Bantele, S.C.S., Lisby, M., and Pfander, B.
Nat Commun, 2019, 10, 944.
Quantitative sensing and signalling of single-stranded DNA during the DNA damage response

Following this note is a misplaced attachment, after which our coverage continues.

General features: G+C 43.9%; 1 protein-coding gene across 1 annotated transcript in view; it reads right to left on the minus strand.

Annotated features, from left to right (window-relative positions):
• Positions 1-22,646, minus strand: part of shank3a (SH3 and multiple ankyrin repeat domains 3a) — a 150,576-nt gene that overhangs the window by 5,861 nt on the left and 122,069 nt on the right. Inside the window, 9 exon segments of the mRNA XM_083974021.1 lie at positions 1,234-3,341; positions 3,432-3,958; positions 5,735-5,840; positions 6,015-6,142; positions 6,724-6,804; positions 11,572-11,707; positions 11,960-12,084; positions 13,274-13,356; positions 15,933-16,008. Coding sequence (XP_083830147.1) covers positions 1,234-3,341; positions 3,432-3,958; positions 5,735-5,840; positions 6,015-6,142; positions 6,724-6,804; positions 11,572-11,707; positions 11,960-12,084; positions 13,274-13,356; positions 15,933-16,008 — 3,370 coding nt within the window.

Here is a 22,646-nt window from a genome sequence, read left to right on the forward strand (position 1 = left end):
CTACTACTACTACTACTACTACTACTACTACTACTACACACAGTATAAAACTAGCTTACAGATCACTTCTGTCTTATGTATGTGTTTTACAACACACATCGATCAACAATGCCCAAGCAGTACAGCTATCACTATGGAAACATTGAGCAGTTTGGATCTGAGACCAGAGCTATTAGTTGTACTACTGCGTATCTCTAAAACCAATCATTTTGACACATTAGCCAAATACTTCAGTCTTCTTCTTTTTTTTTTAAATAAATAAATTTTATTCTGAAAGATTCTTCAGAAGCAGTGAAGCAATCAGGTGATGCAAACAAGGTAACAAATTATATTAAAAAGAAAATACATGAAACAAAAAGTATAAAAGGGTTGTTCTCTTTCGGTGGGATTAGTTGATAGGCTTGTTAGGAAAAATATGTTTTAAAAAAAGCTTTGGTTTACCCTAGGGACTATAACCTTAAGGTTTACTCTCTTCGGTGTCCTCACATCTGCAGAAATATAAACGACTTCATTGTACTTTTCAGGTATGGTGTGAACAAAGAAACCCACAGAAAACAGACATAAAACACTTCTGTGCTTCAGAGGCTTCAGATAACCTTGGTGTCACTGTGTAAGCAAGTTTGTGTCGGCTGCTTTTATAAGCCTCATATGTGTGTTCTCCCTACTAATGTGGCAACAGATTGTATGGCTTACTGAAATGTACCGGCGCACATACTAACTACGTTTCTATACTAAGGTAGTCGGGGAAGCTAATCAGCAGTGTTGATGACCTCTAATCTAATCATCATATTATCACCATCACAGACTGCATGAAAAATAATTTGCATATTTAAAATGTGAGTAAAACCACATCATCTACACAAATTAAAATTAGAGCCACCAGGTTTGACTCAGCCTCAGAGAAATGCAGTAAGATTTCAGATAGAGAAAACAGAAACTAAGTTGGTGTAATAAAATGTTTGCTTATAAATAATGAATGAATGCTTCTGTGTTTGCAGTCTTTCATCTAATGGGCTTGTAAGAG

The DNA damage checkpoint senses the presence of DNA lesions and controls the cellular response thereto. A crucial DNA damage signal is single-stranded DNA (ssDNA), which is frequently found at sites of DNA damage and recruits the sensor checkpoint kinase Mec1-Ddc2. However, how this signal - and therefore the cell's DNA damage load - is quantified, is poorly understood. Here, we use genetic manipulation of DNA end resection to induce quantitatively different ssDNA signals at a site-specific double strand break in budding yeast and identify two distinct signalling circuits within the checkpoint. The local checkpoint signalling circuit leading to γH2A phosphorylation is unresponsive to increased amounts of ssDNA, while the global checkpoint signalling circuit, which triggers Rad53 activation, integrates the ssDNA signal quantitatively. The global checkpoint signal critically depends on the 9-1-1 and its downstream acting signalling axis, suggesting that ssDNA quantification depends on at least two sensor complexes.